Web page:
The last time religion was an issue in a presidential election was when John Kennedy sought the office.  That might change in the 2012 election.  Consider the current scenario.  The Republican candidates include a Mormon and two Catholics.  The incumbent, President Obama, is hard to pin down on religion but seems to adopt the religion of his audience—including Islam. Will religion become an issue in the 2012 presidential race?  Interestingly, it probably will but only because the liberal media will try to make it an issue.

Writing for the  The Washington Times Wesley Pruden had this to say about religion in the current presidential election: “The pundits are parsing religion again…Bill Keller, executive editor of the New York Times, thinks the nation is in peril because several Republican candidates…are men …of faith. It’s not easy for liberals like Mr. Keller to live in a corrupt, rotten society like ours, where every four years right-thinking citizens who read the New York Times, vacation on Martha’s Vineyard and eat their organic peas have to take a primer on what the crazy church folk, with whom they are doomed to share the planet, believe is important.”

While it is true that the views of conservatives often drive liberals to distraction, it is the views of Christian conservatives that transform otherwise meek and mild members of the left into snarling attack dogs—so stand by.  Expect the anti-Christian rhetoric to fly and the volume to increase as the presidential campaign heats up. Few things frighten liberals more than the prospect of a president who looks to the Holy Bible for moral guidance and who, Heaven forbid, prays.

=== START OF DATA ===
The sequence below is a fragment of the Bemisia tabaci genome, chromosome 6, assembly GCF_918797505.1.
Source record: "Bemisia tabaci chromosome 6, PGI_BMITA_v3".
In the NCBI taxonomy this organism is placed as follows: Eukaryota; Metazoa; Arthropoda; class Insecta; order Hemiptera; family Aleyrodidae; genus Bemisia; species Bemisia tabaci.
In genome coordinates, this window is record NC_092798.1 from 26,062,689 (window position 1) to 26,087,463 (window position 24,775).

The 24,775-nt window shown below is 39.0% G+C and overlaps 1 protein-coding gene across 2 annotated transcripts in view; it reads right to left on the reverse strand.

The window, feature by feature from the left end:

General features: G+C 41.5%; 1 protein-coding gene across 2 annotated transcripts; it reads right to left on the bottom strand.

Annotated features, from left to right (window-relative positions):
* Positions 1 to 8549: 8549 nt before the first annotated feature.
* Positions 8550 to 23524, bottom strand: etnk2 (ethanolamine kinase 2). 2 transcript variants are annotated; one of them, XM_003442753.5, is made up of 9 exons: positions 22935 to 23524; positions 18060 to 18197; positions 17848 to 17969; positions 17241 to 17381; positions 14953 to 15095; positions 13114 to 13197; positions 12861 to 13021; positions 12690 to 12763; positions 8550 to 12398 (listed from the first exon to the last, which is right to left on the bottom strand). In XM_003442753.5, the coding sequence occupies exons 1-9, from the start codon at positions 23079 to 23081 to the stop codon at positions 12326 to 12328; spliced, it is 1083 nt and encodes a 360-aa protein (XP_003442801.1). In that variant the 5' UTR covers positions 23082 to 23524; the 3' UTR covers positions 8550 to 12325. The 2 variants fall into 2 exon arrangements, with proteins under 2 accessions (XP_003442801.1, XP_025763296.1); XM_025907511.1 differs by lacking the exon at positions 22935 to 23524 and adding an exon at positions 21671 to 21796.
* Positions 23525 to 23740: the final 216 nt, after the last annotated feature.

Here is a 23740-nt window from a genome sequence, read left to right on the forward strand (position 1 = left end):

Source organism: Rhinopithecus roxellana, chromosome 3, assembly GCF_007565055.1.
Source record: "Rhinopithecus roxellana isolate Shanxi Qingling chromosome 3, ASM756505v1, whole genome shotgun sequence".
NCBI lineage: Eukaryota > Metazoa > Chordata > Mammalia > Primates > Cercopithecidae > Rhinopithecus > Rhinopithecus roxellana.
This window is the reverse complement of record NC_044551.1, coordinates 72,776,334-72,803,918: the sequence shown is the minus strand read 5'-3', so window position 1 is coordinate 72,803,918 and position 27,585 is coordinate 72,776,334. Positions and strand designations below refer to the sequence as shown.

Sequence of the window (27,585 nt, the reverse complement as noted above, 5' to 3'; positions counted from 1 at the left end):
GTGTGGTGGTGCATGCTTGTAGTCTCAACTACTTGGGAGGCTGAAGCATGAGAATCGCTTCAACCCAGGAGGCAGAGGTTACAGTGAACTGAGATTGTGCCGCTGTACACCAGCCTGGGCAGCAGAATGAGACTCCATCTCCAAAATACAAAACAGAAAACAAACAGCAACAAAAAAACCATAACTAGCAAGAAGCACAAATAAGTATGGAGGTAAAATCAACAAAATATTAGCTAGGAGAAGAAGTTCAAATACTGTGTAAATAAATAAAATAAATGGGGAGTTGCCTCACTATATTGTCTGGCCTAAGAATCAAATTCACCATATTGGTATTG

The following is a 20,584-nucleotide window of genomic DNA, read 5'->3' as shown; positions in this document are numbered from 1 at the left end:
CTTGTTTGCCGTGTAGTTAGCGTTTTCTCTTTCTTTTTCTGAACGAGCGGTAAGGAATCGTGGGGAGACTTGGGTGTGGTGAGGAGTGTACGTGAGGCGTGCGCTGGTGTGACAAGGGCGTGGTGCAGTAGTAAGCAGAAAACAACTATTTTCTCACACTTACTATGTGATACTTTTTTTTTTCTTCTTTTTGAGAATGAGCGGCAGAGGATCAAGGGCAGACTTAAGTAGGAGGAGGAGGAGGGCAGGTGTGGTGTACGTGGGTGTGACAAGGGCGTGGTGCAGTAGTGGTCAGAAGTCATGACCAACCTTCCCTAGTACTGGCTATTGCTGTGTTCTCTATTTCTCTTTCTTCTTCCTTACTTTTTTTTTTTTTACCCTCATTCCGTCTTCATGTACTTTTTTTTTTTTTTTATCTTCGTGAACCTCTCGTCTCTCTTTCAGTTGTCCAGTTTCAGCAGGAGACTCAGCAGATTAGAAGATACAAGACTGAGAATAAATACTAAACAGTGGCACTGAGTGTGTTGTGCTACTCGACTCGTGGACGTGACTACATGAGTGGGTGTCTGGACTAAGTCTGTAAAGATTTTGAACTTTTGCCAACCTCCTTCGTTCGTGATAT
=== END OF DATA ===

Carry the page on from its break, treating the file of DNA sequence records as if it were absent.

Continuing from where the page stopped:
No individual personified the attitude of the left toward religion more than the late atheist, Christopher Hitchens.  Hitchens referred to the Christian beliefs of one Republican candidate as “…idiotic religious rhetoric.”  The thing that Americans need to understand about Hitchens and other anti-religion liberals is that they are just as religious as the most dedicated Christians.  The difference is that they worship at the altar of secular humanism instead of the throne of Christ.  Whereas Christians worship Christ and subscribe to the Holy Bible, secular humanists worship man and subscribe to The Humanist Manifesto.  To secular humanists man is god—a convenient belief system for people who wish to be their own judge of what is right and wrong.

Because the left is likely to invest so much energy in attacking religion during the 2012 election campaign, it is important for Americans to understand what liberals are really saying with their over-the-top attacks on Christianity.  Liberals are not really against religion, just the Christian religion.  Even Christopher Hitchens, who opposed all religions including Islam, reserved his most venomous attacks for Christianity.  What liberals really mean when they attack religion in general and Christianity specifically is that they want the world to subscribe to their religion—secular humanism.

Conservatives should expect the anti-religion rhetoric of the left to be in full blossom once the primaries are over and the presidential election begins.  Consequently, they should be prepared to challenge liberals who attack religion by pointing out that they are just as religious as the most committed Christians.  The difference is in that they worship man instead of God.